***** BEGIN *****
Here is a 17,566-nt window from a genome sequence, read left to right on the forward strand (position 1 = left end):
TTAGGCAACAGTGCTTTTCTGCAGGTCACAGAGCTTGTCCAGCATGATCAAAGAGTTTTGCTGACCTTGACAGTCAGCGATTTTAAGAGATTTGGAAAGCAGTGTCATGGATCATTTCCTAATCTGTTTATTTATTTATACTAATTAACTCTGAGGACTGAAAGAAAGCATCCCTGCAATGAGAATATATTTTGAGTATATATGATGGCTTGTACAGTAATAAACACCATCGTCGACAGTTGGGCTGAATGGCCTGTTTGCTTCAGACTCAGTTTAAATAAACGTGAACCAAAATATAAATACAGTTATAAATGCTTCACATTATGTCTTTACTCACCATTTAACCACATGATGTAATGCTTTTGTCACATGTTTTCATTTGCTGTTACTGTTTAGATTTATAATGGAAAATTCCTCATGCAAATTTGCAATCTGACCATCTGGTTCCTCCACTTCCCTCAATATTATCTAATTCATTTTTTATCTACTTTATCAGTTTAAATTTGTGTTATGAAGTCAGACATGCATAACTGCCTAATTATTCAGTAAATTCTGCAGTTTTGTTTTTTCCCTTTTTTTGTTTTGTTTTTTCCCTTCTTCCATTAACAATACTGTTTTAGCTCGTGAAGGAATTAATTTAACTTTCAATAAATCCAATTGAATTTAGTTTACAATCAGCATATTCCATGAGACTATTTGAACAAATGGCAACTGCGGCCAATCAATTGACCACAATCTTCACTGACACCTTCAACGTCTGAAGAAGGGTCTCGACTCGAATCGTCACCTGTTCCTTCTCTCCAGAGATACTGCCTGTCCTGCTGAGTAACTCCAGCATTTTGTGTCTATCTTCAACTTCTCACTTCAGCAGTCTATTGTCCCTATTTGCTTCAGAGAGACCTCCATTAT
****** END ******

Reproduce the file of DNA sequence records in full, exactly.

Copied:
Here is a 17,566-nt window from a genome sequence, read left to right on the forward strand (position 1 = left end):
TTAGGCAACAGTGCTTTTCTGCAGGTCACAGAGCTTGTCCAGCATGATCAAAGAGTTTTGCTGACCTTGACAGTCAGCGATTTTAAGAGATTTGGAAAGCAGTGTCATGGATCATTTCCTAATCTGTTTATTTATTTATACTAATTAACTCTGAGGACTGAAAGAAAGCATCCCTGCAATGAGAATATATTTTGAGTATATATGATGGCTTGTACAGTAATAAACACCATCGTCGACAGTTGGGCTGAATGGCCTGTTTGCTTCAGACTCAGTTTAAATAAACGTGAACCAAAATATAAATACAGTTATAAATGCTTCACATTATGTCTTTACTCACCATTTAACCACATGATGTAATGCTTTTGTCACATGTTTTCATTTGCTGTTACTGTTTAGATTTATAATGGAAAATTCCTCATGCAAATTTGCAATCTGACCATCTGGTTCCTCCACTTCCCTCAATATTATCTAATTCATTTTTTATCTACTTTATCAGTTTAAATTTGTGTTATGAAGTCAGACATGCATAACTGCCTAATTATTCAGTAAATTCTGCAGTTTTGTTTTTTCCCTTTTTTTGTTTTGTTTTTTCCCTTCTTCCATTAACAATACTGTTTTAGCTCGTGAAGGAATTAATTTAACTTTCAATAAATCCAATTGAATTTAGTTTACAATCAGCATATTCCATGAGACTATTTGAACAAATGGCAACTGCGGCCAATCAATTGACCACAATCTTCACTGACACCTTCAACGTCTGAAGAAGGGTCTCGACTCGAATCGTCACCTGTTCCTTCTCTCCAGAGATACTGCCTGTCCTGCTGAGTAACTCCAGCATTTTGTGTCTATCTTCAACTTCTCACTTCAGCAGTCTATTGTCCCTATTTGCTTCAGAGAGACCTCCATTAT